One of the essential functions of an effective estate plan is efficiently distributing your assets upon death. Using a beneficiary designation on assets that transfer on death can be a tool to efficiently transfer certain assets with ease if properly completed. Assets that can be transferred to a designated beneficiary upon death include insurance policies, bank accounts, retirement accounts, or other investment vehicles that feature a transfer or payable on death designation.
Types of Beneficiary Designations
Beneficiary designations include primary, contingent, and sometimes default beneficiaries. Upon the death of the owner, the asset will be transferred or disbursed to the primary beneficiary. If the primary designation fails, then the contingent beneficiary will receive the transferred asset. The default beneficiary will receive the transferred asset in the event there are no other primary or contingent beneficiaries designated to receive the asset. In some cases the default beneficiary may be a trust established by the owner of the asset, or the owner’s estate.
Beneficiary Designations and Your Estate Plan
If beneficiary designations are properly placed with respect to your assets, they can serve as an efficient part of your estate plan to the extent you desire a straightforward distribution to one or more beneficiaries in either proportionate or disproportionate amounts. Furthermore, the designated assets will transfer outside of the probate process in the same way trust property would. Beneficiary designations are not a substitute for advanced estate planning or a will, but can serve as an effective piece of your estate plan under the right circumstances.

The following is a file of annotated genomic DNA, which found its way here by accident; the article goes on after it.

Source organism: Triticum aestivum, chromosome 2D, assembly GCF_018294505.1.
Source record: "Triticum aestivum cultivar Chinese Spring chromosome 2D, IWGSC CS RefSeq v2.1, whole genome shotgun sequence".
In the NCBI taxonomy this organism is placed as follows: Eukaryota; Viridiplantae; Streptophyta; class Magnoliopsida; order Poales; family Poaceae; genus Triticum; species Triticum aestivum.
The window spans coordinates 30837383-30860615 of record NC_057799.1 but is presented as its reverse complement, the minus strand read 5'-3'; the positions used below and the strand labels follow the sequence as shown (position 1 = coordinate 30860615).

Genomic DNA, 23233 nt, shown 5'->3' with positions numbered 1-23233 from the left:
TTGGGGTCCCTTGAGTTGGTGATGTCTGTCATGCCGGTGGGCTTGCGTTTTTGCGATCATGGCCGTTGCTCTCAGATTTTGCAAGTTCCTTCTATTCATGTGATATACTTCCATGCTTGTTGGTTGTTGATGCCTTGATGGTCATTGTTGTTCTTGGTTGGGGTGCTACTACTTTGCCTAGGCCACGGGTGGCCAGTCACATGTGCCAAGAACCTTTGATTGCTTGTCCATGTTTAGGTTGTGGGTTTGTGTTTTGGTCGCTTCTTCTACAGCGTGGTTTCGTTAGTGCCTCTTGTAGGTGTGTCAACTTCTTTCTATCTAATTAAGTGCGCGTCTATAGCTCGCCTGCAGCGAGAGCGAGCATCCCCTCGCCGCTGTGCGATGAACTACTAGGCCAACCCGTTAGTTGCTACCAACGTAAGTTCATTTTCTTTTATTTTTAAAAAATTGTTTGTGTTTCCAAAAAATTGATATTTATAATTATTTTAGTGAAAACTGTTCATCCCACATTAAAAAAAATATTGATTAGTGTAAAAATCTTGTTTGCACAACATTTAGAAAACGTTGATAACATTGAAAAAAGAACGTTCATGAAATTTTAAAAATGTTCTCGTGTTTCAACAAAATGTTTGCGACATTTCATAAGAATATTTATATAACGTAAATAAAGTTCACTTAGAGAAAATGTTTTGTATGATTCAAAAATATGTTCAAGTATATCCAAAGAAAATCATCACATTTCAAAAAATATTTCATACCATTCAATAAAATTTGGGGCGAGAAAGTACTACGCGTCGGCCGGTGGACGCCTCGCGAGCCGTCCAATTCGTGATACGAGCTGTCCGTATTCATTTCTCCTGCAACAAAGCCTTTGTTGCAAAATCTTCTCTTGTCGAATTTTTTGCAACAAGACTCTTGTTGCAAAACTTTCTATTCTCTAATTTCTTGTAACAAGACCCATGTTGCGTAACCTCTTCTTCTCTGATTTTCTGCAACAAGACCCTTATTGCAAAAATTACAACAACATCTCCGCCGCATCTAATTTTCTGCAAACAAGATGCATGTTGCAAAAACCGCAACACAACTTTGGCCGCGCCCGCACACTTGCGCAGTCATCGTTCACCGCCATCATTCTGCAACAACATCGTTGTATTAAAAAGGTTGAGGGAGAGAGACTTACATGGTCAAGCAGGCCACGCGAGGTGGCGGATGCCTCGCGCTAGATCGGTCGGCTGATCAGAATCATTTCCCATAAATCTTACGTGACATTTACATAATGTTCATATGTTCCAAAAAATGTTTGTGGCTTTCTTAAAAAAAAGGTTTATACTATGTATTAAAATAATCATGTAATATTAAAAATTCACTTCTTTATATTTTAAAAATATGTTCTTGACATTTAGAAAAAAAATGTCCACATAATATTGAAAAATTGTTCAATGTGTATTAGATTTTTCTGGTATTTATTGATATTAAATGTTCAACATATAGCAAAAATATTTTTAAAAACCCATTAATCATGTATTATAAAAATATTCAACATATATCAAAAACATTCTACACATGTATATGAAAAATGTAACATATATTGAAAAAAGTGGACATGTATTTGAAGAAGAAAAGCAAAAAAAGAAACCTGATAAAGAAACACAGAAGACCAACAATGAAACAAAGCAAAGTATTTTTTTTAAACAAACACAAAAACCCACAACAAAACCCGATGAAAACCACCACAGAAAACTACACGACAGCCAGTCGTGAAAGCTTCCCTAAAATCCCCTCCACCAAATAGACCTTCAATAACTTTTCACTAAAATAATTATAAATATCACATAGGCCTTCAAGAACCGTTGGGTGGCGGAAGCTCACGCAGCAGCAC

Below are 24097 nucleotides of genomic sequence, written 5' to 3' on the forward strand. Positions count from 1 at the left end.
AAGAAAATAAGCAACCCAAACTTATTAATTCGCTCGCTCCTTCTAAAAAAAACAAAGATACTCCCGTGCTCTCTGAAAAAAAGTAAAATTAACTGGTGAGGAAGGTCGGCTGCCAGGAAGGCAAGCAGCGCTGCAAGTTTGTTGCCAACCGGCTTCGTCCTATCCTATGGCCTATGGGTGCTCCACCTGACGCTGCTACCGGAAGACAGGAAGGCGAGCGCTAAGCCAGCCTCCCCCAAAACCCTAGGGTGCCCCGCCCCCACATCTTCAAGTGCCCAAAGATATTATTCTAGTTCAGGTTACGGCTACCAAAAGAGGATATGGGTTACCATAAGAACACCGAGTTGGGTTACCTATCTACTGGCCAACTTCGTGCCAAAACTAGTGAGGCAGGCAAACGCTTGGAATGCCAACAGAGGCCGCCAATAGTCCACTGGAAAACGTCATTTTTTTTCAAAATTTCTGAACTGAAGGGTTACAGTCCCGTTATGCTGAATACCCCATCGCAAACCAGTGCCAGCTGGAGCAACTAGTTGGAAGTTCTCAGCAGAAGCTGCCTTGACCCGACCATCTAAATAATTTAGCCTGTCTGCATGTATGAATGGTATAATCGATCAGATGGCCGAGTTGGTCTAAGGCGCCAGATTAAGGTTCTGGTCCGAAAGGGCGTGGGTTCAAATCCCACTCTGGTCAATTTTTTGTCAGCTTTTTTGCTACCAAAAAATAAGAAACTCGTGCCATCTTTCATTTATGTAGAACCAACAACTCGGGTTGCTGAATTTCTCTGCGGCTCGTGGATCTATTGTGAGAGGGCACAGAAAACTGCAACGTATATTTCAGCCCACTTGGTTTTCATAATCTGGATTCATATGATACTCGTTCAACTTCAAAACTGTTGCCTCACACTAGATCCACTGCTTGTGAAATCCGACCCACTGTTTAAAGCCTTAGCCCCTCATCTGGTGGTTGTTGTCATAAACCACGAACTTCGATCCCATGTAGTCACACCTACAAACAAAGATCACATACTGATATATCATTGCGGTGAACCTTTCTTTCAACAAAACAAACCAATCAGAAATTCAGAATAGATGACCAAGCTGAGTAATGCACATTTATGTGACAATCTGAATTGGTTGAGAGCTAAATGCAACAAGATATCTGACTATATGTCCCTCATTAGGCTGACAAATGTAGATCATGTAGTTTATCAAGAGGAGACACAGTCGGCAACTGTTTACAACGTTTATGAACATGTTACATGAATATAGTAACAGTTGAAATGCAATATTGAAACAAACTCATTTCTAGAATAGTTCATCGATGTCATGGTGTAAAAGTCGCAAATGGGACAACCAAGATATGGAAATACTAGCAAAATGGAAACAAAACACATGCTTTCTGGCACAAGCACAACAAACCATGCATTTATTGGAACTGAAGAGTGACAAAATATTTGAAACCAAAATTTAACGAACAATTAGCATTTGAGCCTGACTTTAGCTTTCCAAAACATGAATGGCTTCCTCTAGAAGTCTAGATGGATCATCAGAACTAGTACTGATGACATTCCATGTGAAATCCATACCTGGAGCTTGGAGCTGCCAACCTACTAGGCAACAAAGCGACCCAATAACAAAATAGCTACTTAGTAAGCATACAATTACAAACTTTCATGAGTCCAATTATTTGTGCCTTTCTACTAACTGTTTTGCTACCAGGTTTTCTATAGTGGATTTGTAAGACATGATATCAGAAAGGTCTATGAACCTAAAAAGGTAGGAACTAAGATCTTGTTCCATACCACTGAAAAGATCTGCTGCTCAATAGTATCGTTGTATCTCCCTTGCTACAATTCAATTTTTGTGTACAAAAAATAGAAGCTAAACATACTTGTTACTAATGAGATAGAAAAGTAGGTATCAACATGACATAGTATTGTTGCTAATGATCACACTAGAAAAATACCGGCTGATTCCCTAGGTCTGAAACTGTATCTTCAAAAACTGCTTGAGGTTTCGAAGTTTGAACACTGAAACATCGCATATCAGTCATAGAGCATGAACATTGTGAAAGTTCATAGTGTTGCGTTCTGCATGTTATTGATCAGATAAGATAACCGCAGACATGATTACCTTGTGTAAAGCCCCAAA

Reviewing Your Designations
You likely have multiple bank accounts, a 401(k) plan, individual retirement account, and/or brokerage account. Reviewing the designations on these assets are an important part of the estate planning process, and should be reviewed regularly with your estate planning attorney and financial advisor. Many times a person forgets the original designations made when the account was established. Changing your designations is straightforward, but you do want to be sure that you are accurately identifying the beneficiary and the percentage of the asset to be transferred so as not to cause the designation to fail.
Properly Documenting Designations
To use beneficiary designations effectively, you must ensure that they are properly worded and accurately reflect your intent in much the same way a will or trust disposes of your property. Designations may be as simple as providing the name of the primary or contingent beneficiary, or they may require you to provide specific information. For example, when designating a trust you would provide “John Doe, Trustee and any successor Trustees of the Jane Doe Revocable Living Trust under agreement dated June 30, 1987, as amended.” If you were designating multiple beneficiaries, you might designate “25% to Johnny Doe if he survives me, and 75% to Janie Doe if she survives me, but if either does not survive me, the other shall take 100%, and if neither survives me, 100% to the personal representative of my estate.” Because designations can become complex, you would be wise to review your designations as part of the periodic review of your estate plan.